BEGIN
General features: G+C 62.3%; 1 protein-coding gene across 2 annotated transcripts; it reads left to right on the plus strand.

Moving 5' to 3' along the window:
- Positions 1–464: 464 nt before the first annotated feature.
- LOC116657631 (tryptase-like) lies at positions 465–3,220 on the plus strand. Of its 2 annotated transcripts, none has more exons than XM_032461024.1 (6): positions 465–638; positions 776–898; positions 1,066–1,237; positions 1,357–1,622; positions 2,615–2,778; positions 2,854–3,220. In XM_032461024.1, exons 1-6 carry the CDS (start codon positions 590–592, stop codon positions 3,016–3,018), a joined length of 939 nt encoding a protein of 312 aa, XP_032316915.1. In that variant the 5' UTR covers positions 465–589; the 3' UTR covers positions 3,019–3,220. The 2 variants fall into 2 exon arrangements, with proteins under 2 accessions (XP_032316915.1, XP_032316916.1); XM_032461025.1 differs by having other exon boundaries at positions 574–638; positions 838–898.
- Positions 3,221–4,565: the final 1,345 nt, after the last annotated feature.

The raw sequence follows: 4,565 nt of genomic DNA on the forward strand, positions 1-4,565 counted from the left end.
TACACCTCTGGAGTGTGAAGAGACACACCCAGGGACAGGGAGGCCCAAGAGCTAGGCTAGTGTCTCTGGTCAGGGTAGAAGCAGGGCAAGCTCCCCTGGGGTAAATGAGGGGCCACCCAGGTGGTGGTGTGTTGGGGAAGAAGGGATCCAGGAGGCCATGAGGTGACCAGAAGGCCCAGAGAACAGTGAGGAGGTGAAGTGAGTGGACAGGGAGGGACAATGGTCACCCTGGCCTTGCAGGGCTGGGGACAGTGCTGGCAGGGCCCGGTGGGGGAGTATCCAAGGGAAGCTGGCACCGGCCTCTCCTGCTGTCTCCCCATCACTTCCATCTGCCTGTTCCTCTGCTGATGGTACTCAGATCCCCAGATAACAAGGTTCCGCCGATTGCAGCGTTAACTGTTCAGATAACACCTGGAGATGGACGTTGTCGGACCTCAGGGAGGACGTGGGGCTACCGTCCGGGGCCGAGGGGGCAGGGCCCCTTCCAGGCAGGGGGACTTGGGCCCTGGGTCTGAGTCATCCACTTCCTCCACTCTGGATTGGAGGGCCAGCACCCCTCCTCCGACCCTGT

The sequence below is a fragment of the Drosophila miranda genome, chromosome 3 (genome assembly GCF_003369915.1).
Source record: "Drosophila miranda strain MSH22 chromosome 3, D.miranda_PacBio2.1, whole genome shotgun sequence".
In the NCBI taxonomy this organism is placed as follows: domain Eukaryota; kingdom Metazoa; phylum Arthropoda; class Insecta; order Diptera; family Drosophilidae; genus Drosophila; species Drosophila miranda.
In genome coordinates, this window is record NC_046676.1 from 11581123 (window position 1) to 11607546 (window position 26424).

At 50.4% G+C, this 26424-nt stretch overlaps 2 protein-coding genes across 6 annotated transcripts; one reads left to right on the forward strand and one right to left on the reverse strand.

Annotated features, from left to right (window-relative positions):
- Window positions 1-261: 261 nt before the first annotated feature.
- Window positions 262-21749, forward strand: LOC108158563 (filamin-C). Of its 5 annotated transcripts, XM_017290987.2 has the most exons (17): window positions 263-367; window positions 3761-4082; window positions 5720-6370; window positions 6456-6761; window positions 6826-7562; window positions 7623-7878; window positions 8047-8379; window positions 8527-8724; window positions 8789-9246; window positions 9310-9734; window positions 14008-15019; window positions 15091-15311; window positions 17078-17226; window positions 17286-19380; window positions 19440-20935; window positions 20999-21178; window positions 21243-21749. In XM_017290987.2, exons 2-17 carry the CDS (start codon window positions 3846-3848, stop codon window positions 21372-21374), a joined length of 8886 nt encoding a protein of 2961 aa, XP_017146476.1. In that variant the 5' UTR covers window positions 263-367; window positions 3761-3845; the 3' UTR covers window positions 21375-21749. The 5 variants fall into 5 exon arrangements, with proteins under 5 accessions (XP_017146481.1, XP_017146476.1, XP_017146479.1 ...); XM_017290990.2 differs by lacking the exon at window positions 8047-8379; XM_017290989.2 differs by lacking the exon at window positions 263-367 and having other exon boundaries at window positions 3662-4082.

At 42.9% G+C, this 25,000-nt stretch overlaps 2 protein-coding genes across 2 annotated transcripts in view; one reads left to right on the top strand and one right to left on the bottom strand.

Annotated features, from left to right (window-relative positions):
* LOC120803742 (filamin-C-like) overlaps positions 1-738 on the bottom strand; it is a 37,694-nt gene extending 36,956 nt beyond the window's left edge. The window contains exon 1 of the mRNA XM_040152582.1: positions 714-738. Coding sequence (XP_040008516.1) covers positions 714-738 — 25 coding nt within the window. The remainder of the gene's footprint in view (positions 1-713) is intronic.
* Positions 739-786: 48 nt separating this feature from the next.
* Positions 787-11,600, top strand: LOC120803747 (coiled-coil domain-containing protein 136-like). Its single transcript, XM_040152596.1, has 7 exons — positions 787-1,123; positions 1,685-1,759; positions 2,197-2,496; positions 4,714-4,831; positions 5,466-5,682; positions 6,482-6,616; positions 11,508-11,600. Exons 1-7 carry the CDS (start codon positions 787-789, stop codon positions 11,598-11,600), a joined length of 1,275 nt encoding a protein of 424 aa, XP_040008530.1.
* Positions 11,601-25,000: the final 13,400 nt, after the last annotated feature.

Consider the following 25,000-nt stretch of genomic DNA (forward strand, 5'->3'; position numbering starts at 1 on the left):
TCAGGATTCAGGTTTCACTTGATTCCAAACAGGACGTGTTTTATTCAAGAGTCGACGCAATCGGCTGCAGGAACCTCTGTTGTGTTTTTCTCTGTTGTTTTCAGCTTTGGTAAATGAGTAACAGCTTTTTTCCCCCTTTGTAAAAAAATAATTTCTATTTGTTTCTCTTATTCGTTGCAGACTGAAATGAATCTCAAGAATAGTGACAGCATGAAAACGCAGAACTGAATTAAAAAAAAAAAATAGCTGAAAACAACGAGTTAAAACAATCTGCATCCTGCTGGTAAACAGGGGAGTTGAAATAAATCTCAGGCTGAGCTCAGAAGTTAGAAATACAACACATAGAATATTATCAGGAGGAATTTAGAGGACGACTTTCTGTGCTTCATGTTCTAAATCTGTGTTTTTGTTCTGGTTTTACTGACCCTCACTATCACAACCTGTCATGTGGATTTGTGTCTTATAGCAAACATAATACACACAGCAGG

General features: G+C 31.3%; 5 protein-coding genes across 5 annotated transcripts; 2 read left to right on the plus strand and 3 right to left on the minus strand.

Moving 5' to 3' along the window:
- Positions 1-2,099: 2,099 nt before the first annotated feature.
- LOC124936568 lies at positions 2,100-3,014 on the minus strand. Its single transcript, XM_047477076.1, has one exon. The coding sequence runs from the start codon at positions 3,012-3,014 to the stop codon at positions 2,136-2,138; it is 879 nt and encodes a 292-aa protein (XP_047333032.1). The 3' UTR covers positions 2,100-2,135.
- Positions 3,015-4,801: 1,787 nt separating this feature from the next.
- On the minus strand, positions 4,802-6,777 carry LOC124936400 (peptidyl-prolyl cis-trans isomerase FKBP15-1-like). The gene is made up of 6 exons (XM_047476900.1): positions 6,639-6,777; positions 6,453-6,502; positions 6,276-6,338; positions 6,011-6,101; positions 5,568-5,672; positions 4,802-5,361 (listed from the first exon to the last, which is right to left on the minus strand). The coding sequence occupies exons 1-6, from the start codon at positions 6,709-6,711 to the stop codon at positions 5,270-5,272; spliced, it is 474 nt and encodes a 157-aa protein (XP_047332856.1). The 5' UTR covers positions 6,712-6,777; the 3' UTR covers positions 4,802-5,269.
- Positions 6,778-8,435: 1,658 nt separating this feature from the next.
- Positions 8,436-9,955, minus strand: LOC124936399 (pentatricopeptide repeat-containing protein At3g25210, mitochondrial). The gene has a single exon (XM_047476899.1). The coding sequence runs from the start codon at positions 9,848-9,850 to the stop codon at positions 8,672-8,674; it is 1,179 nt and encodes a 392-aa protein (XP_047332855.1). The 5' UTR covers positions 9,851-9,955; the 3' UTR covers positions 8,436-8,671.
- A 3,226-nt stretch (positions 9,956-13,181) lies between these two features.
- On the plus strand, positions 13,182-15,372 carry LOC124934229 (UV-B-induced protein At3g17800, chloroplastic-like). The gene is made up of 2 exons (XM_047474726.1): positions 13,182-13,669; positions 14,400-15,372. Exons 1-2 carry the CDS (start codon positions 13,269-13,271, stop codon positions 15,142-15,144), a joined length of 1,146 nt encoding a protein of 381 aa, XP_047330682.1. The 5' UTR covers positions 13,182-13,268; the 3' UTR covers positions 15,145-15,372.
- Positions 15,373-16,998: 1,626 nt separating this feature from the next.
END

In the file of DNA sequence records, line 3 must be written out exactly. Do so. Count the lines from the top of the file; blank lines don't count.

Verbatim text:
- Positions 1–464: 464 nt before the first annotated feature.